Today the climate field is once again dominated by time-domain, deterministic modeling; computer programmers have replaced physicists. A deterministic modeler looks at the graph of global average temperature for the last century and sees that it is increasing. This small change in temperature must have a cause because everything has to have a cause, according to his or her world view. A good candidate must be increasing levels of atmospheric CO2 due to modern industry. In the laboratory CO2 absorbs radiant heat, so this must be more of the same on a global scale. The modeler ignores the simple physical facts that total man-made production of CO2 since the start of the Industrial Revolution only accounts for about one percent of the total CO2 in the ocean-atmosphere system and that convection completely dominates radiation in the transport of heat through the atmosphere. Never mind, they tell themselves, we can always plug in enough feedbacks and fudge factors to make the model work.
At least in the short term.
A stochastic modeler (i.e. a physicist) looks at the same data and sees quasi-cyclic random fluctuations superimposed on a linear trend. It looks like red noise, which means that random variations are bigger at longer time scales than at shorter time scales. The apparent linear trend in recent global average temperature is quite possibly the outcome of noise components which are longer than the record length. Examination of much longer records of temperature data from ice-cores shows that this is indeed the case. The data does indeed have a red spectrum, and the observed temperature record is typical of what you get when you take a short sample from such a red noise time series. There is nothing unusual about the twentieth century climate.
The stochastic modeler then takes a longer look at the ice core time series over the last half million years or so. It is very interesting. There have indeed been large swings in climate. The last one ended 11,000 years ago. Climate at this longer time scale looks very much like a particular type of red spectrum known as a “random walk”. (A random walk is the sum that you get if you throw a coin over and over again and add one for heads and subtract one for tails after each throw.) There is a big difference though. Random walks tend to wander further and further away from zero (variance increases with time) but the temperature throughout the succession of ice ages remains within a narrow channel (between about -18 and +10 deg C). It is a “bounded random walk”.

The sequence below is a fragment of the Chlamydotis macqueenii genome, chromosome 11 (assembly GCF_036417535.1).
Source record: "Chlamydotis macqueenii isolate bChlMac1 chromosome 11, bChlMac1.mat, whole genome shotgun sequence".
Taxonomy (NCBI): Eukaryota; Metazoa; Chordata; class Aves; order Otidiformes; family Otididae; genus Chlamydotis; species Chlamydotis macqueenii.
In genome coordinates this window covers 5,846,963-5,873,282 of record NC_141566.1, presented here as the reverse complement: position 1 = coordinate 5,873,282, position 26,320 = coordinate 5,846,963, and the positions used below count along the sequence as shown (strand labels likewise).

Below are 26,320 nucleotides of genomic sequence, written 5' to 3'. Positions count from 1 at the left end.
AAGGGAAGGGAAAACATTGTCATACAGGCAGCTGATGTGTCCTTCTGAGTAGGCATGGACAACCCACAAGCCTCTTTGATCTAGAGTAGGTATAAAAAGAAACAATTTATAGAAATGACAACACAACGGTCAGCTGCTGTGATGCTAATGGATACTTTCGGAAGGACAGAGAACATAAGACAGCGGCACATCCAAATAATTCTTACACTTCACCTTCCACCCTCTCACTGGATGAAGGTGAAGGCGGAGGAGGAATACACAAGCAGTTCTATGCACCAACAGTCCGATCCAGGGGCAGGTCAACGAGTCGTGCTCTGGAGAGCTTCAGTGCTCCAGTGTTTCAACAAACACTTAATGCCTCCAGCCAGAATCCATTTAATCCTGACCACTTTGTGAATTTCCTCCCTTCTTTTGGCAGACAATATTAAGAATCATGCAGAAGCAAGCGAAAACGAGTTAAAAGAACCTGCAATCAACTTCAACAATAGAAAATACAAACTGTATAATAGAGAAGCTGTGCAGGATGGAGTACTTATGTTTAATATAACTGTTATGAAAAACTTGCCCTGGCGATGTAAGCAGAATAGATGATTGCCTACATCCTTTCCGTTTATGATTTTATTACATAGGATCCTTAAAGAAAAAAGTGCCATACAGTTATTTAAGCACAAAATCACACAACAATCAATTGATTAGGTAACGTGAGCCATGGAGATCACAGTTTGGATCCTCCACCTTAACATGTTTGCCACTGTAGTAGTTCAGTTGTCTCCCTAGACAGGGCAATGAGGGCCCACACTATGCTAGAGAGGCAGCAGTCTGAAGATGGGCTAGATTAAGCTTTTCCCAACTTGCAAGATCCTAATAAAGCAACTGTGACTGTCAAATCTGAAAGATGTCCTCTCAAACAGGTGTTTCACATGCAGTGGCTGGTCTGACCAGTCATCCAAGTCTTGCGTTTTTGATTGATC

Why should it be bounded?
Simple physics tells us that, even in the complete absence of greenhouse gases, the planet cannot get any colder than the Ice Age temperature of -18 C because, at that temperature, the earth’s surface radiates the same amount of heat that it receives from the sun. This is the Stefan-Boltzman Law and it accounts for the lower boundary.
It is an observed fact that, in the present epoch, the surface temperature of the sea under natural conditions in the tropics rarely rises above 28 deg C. Any extra heat causes no increase in temperature. Instead, adding heat causes more rapid evaporation, followed by more vigorous turbulent convection (a stochastic process) which carries the extra heat to the top of the atmosphere where radiates into space. This accounts for the upper boundary.
The stochastic modeler’s theory of climate as a bounded random walk is physically reasonable.
On the other hand, a deterministic modeler (e.g. the palaeoclimatologist Richard Ally in the video below) looking at the same Ice Age temperature time series, sees that there have been large, rapid fluctuations which he cannot explain because he does not understand stochastic process. His response? Climate is obviously highly unstable and we don’t understand it and so we cannot be too careful, therefore we must de-industrialise the world immediately.
And the present pause? To a stochastic modeler it comes as no surprise. It could have been predicted 20 years ago on a desktop computer using a simple autoregressive (AR) model. However, such mundane predictions are rarely published or funded. Only alarmism works.
John Reid is a retired physicist
Richard Alley’s Global Warming – YouTube: https://www.youtube.com/watch?
Pelletier, J.D. (2002) “Natural variability of atmospheric temperatures and geomagnetic intensity over a wide range of time scales”. PNAS, 99, supp. 1, pp 2546-2553.
John Reid is a retired physicist in Cygnet, Tasmania.